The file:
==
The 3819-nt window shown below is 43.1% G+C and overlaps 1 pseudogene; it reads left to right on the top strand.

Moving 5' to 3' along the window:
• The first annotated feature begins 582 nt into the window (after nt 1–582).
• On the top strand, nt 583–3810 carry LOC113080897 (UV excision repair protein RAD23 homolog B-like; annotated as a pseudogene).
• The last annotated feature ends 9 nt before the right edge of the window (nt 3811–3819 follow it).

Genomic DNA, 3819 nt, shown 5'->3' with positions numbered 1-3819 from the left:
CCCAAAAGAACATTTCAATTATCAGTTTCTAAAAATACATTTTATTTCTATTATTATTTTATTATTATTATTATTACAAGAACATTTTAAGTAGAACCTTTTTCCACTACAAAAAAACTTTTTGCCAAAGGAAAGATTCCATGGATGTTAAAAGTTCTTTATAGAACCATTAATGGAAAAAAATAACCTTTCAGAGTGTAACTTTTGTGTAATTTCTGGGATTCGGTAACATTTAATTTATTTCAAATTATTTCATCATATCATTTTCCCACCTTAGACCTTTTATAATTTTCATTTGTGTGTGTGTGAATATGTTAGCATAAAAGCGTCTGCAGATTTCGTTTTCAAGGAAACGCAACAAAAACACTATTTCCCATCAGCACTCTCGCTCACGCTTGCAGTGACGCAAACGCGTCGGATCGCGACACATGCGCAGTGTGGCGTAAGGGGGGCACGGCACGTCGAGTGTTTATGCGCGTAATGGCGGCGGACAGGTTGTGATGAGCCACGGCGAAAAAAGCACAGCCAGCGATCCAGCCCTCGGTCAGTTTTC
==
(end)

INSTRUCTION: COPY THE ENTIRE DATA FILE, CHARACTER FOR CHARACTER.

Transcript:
The 3819-nt window shown below is 43.1% G+C and overlaps 1 pseudogene; it reads left to right on the top strand.

Moving 5' to 3' along the window:
• The first annotated feature begins 582 nt into the window (after nt 1–582).
• On the top strand, nt 583–3810 carry LOC113080897 (UV excision repair protein RAD23 homolog B-like; annotated as a pseudogene).
• The last annotated feature ends 9 nt before the right edge of the window (nt 3811–3819 follow it).

Genomic DNA, 3819 nt, shown 5'->3' with positions numbered 1-3819 from the left:
CCCAAAAGAACATTTCAATTATCAGTTTCTAAAAATACATTTTATTTCTATTATTATTTTATTATTATTATTATTACAAGAACATTTTAAGTAGAACCTTTTTCCACTACAAAAAAACTTTTTGCCAAAGGAAAGATTCCATGGATGTTAAAAGTTCTTTATAGAACCATTAATGGAAAAAAATAACCTTTCAGAGTGTAACTTTTGTGTAATTTCTGGGATTCGGTAACATTTAATTTATTTCAAATTATTTCATCATATCATTTTCCCACCTTAGACCTTTTATAATTTTCATTTGTGTGTGTGTGAATATGTTAGCATAAAAGCGTCTGCAGATTTCGTTTTCAAGGAAACGCAACAAAAACACTATTTCCCATCAGCACTCTCGCTCACGCTTGCAGTGACGCAAACGCGTCGGATCGCGACACATGCGCAGTGTGGCGTAAGGGGGGCACGGCACGTCGAGTGTTTATGCGCGTAATGGCGGCGGACAGGTTGTGATGAGCCACGGCGAAAAAAGCACAGCCAGCGATCCAGCCCTCGGTCAGTTTTC